A comparison microscope is a specialized microscope that allows for a side-by-side comparison of different materials. Invented by Calvin Goddard in the 1920s, these microscopes are often used today by the FBI and other law enforcement to determine the similarities of objects such as hairs and fired ammunition.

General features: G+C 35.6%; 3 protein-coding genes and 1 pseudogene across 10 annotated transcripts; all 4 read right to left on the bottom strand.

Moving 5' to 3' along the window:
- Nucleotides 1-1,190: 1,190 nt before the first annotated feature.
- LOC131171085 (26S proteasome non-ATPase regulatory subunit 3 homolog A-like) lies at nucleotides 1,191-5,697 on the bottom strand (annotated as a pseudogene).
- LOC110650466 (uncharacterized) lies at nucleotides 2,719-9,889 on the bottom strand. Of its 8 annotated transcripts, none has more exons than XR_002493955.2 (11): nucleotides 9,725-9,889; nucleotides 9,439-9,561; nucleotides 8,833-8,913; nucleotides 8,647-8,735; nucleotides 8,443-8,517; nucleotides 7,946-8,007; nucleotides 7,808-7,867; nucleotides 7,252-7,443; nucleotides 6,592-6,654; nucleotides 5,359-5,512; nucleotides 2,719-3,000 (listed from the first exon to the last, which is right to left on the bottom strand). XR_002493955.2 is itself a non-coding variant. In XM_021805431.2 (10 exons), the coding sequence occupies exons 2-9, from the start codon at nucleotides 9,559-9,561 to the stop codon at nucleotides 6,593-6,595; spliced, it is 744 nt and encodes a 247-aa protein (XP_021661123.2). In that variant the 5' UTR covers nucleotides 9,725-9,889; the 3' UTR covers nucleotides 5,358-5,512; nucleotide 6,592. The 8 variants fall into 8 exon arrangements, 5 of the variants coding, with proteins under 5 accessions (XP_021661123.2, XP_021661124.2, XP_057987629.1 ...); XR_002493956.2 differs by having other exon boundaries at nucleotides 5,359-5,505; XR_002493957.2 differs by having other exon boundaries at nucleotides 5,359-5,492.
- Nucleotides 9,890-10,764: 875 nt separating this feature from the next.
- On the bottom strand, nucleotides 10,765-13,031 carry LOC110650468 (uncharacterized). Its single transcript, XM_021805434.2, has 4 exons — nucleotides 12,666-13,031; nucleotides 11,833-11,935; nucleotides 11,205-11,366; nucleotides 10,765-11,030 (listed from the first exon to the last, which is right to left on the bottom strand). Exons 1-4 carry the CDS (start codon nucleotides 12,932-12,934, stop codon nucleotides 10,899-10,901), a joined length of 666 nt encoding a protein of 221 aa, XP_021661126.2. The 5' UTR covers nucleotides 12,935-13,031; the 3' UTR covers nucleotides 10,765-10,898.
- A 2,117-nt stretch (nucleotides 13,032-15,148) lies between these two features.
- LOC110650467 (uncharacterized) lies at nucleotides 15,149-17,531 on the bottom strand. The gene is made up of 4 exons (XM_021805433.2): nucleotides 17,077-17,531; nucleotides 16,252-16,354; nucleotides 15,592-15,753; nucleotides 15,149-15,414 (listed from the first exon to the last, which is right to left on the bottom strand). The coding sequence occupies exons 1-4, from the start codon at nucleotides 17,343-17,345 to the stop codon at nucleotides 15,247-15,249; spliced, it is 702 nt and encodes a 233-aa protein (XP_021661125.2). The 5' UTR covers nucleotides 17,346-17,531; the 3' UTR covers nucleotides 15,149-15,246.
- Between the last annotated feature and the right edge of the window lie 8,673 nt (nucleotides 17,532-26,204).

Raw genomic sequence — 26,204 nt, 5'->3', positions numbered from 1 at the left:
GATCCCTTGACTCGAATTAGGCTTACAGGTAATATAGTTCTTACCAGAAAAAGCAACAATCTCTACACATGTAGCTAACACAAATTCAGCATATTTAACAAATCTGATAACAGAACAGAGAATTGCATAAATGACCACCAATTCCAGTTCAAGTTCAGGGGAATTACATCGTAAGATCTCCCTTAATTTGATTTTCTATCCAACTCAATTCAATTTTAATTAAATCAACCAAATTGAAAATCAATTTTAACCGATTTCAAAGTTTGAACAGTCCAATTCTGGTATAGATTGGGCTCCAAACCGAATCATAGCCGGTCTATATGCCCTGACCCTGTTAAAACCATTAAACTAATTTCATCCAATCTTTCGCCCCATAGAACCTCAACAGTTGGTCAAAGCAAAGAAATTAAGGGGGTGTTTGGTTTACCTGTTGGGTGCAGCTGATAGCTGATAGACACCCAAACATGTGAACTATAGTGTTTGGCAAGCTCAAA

Comparison microscopes are essentially two separate microscopes connected by a bridge that includes a single viewing lens. Two similar objects can be placed on the opposing stages and be viewed simultaneously in the same viewing field. This greatly assists examiners in comparing two like materials without the need for moving between two separate microscopes.